We've totally forgotten 2016's lessons about polls
We've reached that point in the 2020 election season (when did it begin, by the way?) at which there is still way too much time between now and the first primary contests. All the early dropouts are gone; we have more or less exhausted our appetite for the TV debate equivalent of 12-course meals. All we have left are polls.
That doesn't mean we need to talk about them. Does anyone think it is of any importance whatsoever that Donald Trump's approval rating is hovering somewhere around 42 percent, i.e., a point higher than Barack Obama's was at this point in his first term? People telling you that he is doomed because of this are liars or fools or both (the two are rarely, if ever, mutually exclusive). If anything, one might be inclined to think that a president who can manage to win the unabashed approval of just under half the American people despite three years of almost uniformly negative media coverage, frivolous partisan investigations, and the binning of every discourse-related norm imaginable might prove to be a very formidable candidate indeed. But what do I know? I'm one of those idiots who thought Trump would win Wisconsin and Michigan and Ohio last time.
The only thing that could possibly matter less than Trump's approval rating is how pollsters say he is faring in national head-to-head matchups with Joe Biden, Elizabeth Warren, Bernie Sanders, Hillary Clinton (yes!), and, no doubt, Greta Thunberg. Did you know, ladies and gentlemen, that according to a link somewhere on the internet, Trump is on pace to lose the popular vote by 10 points to Democrats whose chances of winning their party's nomination vary in likelihood from "a good shot" to "never going to happen"? This is all very interesting, I'm sure, but it has nothing to do with how we actually elect presidents in this country. All that matters is how the president performs in the handful of states that will actually be competitive in the next election (hint: the ones that were competitive last time).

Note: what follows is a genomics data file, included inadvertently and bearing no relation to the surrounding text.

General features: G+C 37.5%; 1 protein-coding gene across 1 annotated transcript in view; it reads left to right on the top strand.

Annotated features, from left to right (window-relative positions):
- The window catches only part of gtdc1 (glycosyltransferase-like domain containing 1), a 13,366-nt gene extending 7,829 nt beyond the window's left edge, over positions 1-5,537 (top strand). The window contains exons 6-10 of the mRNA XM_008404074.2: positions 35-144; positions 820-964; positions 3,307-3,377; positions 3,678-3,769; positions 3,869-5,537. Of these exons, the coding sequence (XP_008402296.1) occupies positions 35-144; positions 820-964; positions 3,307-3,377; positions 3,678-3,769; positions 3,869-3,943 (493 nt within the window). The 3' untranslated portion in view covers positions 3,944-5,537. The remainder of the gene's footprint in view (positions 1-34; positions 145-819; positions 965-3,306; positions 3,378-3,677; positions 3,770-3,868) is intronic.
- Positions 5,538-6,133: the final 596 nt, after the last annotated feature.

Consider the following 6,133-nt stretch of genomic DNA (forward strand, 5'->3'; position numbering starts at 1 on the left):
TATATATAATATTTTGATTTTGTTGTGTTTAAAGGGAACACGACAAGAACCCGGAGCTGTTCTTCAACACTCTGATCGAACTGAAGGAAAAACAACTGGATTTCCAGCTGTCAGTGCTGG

When we look at the polls in these states we see a very different narrative. In Michigan, Wisconsin, Pennsylvania, and Florida, for example, Trump is losing to Joe Biden by only two points, significantly less than the apparent lead Clinton had over him in these places in 2016 — indeed, totally within the polls' own acknowledged margin of error. In the same states, he is actually beating Warren, also by about 2 percent. So Biden could be on his way to reclaiming the White House for Democrats by running as the heir to Barack Obama; Trump could be on the verge of re-election; the stodgy Midwest could be on the cusp of a progressive revolution fronted by a former Harvard Law professor. The truth is we have no idea.
I would never dream of suggesting that journalists should stop paying attention to poll results. If there were no audience for ill-thought-out instantaneous reactions to meaningless non-events, lots of people, including yours truly, would be out of a job. But surely Trump has been facing more pressing questions over the last few months than how he was doing in a meaningless national straw poll against the avocado poop guy.
Allow me to suggest ever so humbly that if 2016 gets to be a mulligan, in 2020 we all need to do better. If Trump wins again, we should not be allowed to shriek or throw our hands in the air asking how this was possible. The man is the incumbent president of the United States. An incumbent president has lost re-election only once in my lifetime. Every possible action has been taken by every conceivable actor on the national stage to undermine and discredit him, and he still looks like a moderately unpopular first-term president who remains capable of eking out another victory. The 2020 election might have even more to teach us than the last one.
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